BOSTON (AP) -- Republican U.S. Sen. Scott Brown and Democratic rival Elizabeth Warren are embarking on separate tours of Massachusetts as they try to strengthen their appeal among business owners and workers.
The tours come as Brown steps up criticism of Warren, portraying the Harvard Law School professor as anti-free enterprise and saying she wants to "make America more like China."
"Warren ... is holding up China, with its repressive government policies, as the model for American progress," Brown said in a recent fundraising letter. "Being more like China is no way to strengthen America."
Brown pointed to a recent Warren television ad in which she says the U.S. spends 2.4 percent of its gross domestic product on infrastructure projects like fixing roads, bridges and schools, compared to competitors like China, which spends 9 percent.
Warren said the ad is meant as a warning that the U.S. needs to do more to help businesses grow. She said China is making the kind of infrastructure investments -- from water and sewer lines to power and communications systems -- that will give Chinese businesses a leg up over business in the United States.
"We can do anything if we can compete on a level playing field," Warren said in a statement. "But if China is making investments in state-of-the-art infrastructure while the United States lets roads and bridges crumble ... then our businesses can't compete."
Brown also criticized Warren's infrastructure plan, which she says is designed to help jump start the economy and create jobs. He described it as a massive new stimulus program, and said, "We've tried a big stimulus already and it failed. All it got us was more debt and fewer jobs."
But Warren said her program carries a $100 billion price tag, would pay for itself, and would not add to the deficit. She said one reason businesses are struggling is because of the billions given away by Washington in "special deals for big oil, Wall Street and billionaires."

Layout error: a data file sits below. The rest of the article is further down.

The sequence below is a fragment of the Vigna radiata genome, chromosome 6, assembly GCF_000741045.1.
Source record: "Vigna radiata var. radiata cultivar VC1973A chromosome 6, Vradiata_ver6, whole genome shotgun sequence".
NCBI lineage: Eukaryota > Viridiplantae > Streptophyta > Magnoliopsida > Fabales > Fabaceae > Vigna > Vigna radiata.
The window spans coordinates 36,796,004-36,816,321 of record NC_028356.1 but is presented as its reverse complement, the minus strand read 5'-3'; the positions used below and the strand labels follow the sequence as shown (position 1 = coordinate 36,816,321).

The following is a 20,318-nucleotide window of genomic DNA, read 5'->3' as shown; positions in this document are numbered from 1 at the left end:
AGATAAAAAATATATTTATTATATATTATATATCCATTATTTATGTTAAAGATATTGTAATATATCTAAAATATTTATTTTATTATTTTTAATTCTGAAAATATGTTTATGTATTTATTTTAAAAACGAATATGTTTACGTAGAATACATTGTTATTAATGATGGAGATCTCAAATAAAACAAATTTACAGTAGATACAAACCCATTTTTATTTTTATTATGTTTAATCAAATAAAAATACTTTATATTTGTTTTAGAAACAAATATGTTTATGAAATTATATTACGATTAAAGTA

"Now middle class families and small business owners are paying the price," Warren said in a statement. "We can do better. We can build a strong economy that works for everyone -- not one that's rigged for the big guys."
Warren said her plan would improve surface and air transportation networks, fix schools, make wireless broadband more widely available, give states more flexibility to use highway funds for mass transit projects and reinstate tax breaks for commuters. She also called for the creation of a national infrastructure bank designed to entice private investors into road and rail projects.
Brown also has tried to cast Warren as anti-business, highlighting a web video of a Warren campaign event last year during which Warren said "there is nobody in this country who got rich on his own."
But in the full quote, Warren praises business owners who "built a factory and it turned into something terrific" and said businesses also benefit from taxpayer-funded roads and bridges and other public infrastructure projects.
In an editorial on Politico this week, Brown called that "a phony argument" saying business owners also pay for those infrastructure projects.
"If only leftists like Warren and all Occupy protesters weren't so wrapped up in taxing and regulating them without end or in denigrating their achievements, these men and women would do even greater things and hire even more workers," Brown wrote.
The two candidates are planning to pitch their messages directly to voters.
Warren on Tuesday launched what she's calling a "Rebuild Now" tour highlighting her infrastructure and jobs plan. She said she will meet with workers and small business owners across the state throughout August.
Brown kicked off his own "Thank You For Building This" series.
Brown said he plans to visit a different small business in Massachusetts each week and deliver a gift basket of bagels and coffee to employers and employees in appreciation of their hard work.